Mr. Williams is attacked and beaten by robbers. Pamela wants to escape when Mrs. Jewkes is away, but is terrified by two nearby cows that she thinks are bulls. Mr. Williams accidentally reveals his correspondence with Pamela to Mrs. Jewkes; Mr. B jealously says that he hates Pamela, as he has claimed before. He has Mr. Williams arrested and plots to marry Pamela to one of his servants. Desperate, Pamela thinks of running away and making them believe she has drowned in the pond. She tries unsuccessfully to climb a wall, and, when she is injured, she gives up.
Mr. B returns and sends Pamela a list of articles that would rule their partnership; she refuses because it means she would be his mistress. With Mrs. Jewkes’ complicity, Mr. B gets into bed with Pamela disguised as the housemaid Nan, but, when Pamela falls into a fit and seems like to die, he seems to repent and is kinder in his seduction attempts. She implores him to stop altogether. In the garden he implicitly says he loves her but can’t marry her because of the social gap.
I bought this book for a class called Sex and Intercourse in 18th Century Literature, which, might I add, is a BLAST. I would say that the first part of the book is a little nerve wracking but having finished the book, I can see why so much time was spent on it. Beyond what the book as about on the surface, there is a great deal of insight into class structures and I am actually doing a creative writing project from the point of view of a secondary character. If you are interested in literature from this time, you really need to read this book.
Pamela or Virtue Rewarded ebook pdf, epub, mobi, prc
Samuel Richardson (19 August 1689 – 4 July 1761) was an 18th-century English writer and printer. He is best known for his three epistolary novels: Pamela: Or, Virtue Rewarded (1740), Clarissa: Or the History of a Young Lady (1748) and The History of Sir Charles Grandison (1753). Richardson was an established printer and publisher for most of his life and printed almost 500 different works, including journals and magazines. He was also known to collaborate closely with the London bookseller Andrew Millar on several occasions.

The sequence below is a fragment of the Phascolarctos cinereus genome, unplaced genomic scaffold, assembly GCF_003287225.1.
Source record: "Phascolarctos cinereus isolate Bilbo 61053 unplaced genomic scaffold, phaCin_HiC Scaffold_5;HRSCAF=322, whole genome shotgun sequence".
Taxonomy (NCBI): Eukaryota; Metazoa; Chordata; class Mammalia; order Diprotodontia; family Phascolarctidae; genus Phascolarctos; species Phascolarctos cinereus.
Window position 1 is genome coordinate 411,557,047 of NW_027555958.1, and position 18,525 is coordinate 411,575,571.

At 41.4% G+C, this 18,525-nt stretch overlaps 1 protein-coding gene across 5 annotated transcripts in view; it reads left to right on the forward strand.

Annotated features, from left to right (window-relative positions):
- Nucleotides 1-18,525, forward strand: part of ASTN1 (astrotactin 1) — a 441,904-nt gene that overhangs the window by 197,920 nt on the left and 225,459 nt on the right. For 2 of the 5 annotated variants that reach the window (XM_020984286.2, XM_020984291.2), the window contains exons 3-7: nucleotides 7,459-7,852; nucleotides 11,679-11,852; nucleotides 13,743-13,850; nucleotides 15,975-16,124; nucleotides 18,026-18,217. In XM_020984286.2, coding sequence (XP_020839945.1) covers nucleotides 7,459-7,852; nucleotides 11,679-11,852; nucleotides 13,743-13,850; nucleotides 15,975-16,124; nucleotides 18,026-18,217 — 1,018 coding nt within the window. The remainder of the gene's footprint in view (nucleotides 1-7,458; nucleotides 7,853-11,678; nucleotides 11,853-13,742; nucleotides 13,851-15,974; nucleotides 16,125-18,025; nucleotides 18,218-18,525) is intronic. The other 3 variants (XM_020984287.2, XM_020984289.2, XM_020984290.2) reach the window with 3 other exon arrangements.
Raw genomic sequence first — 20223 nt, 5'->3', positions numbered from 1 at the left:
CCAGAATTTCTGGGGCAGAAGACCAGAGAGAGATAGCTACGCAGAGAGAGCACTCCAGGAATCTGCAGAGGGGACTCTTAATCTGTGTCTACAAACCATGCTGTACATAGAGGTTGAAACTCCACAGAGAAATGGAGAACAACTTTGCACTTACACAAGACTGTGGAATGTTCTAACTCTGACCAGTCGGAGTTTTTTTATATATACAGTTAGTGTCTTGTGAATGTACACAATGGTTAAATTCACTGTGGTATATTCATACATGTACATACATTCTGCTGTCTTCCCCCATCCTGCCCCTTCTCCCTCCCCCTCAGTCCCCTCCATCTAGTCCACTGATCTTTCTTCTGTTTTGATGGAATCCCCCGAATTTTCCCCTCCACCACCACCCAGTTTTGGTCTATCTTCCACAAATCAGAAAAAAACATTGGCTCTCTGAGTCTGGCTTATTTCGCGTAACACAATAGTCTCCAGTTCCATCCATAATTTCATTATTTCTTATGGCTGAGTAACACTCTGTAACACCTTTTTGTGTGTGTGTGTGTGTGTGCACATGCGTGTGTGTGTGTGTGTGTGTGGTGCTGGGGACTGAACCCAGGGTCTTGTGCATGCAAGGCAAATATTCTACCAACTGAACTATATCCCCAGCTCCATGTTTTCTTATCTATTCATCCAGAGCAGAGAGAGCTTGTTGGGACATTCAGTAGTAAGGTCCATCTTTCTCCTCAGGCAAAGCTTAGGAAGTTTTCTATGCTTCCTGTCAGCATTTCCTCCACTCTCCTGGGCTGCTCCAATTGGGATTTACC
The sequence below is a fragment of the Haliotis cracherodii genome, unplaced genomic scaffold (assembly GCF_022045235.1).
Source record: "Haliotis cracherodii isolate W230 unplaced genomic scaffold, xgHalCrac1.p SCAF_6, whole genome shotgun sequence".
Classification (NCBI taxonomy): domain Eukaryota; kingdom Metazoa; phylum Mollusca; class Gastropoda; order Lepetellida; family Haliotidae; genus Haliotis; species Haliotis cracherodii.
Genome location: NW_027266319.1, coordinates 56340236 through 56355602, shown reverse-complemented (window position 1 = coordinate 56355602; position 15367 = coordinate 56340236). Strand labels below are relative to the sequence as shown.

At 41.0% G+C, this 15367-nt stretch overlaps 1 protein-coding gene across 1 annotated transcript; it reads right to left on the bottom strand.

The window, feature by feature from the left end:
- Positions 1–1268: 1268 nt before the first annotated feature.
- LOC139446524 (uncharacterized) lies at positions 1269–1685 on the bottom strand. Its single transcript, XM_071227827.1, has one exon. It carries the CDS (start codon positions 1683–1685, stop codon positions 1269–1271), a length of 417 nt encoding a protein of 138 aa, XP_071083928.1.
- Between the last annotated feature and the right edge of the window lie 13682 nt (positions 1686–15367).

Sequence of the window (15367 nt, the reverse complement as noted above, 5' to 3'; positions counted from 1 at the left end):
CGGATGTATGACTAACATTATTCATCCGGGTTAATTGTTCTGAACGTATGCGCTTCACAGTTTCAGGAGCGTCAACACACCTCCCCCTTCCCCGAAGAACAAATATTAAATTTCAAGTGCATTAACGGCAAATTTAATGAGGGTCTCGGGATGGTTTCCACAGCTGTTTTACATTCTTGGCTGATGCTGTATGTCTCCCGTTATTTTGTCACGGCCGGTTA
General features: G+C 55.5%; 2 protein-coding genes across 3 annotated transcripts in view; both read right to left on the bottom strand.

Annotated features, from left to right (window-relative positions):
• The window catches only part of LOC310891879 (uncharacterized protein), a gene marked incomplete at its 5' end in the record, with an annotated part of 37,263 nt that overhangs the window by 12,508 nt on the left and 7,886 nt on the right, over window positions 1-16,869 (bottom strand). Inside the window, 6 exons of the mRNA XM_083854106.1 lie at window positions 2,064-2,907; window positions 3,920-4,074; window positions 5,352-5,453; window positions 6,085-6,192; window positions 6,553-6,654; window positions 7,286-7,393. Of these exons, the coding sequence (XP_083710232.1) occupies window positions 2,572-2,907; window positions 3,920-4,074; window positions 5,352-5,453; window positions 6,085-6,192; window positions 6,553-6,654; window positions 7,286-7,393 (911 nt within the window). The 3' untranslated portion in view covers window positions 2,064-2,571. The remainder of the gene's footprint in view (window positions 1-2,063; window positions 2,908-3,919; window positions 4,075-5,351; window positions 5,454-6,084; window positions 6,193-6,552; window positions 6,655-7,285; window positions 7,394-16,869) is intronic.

At a very early age, Richardson was apprenticed to a printer, whose daughter he eventually married. He lost his first wife along with their five sons, and eventually remarried. With his second wife, he had four daughters who reached adulthood, but no male heirs to continue running the printing business. While his print shop slowly ran down, he wrote his first novel at the age of 51 and immediately became one of the more popular and admired writers of his time.
Richardson knew leading figures in 18th-century England, including Samuel Johnson and Sarah Fielding. In the London literary world, he was a rival of Henry Fielding, and the two responded to each other’s literary styles in their own novels.
His name was on the Index Librorum Prohibitorum, a list established by the pope containing the names of books that Catholics were not allowed to read.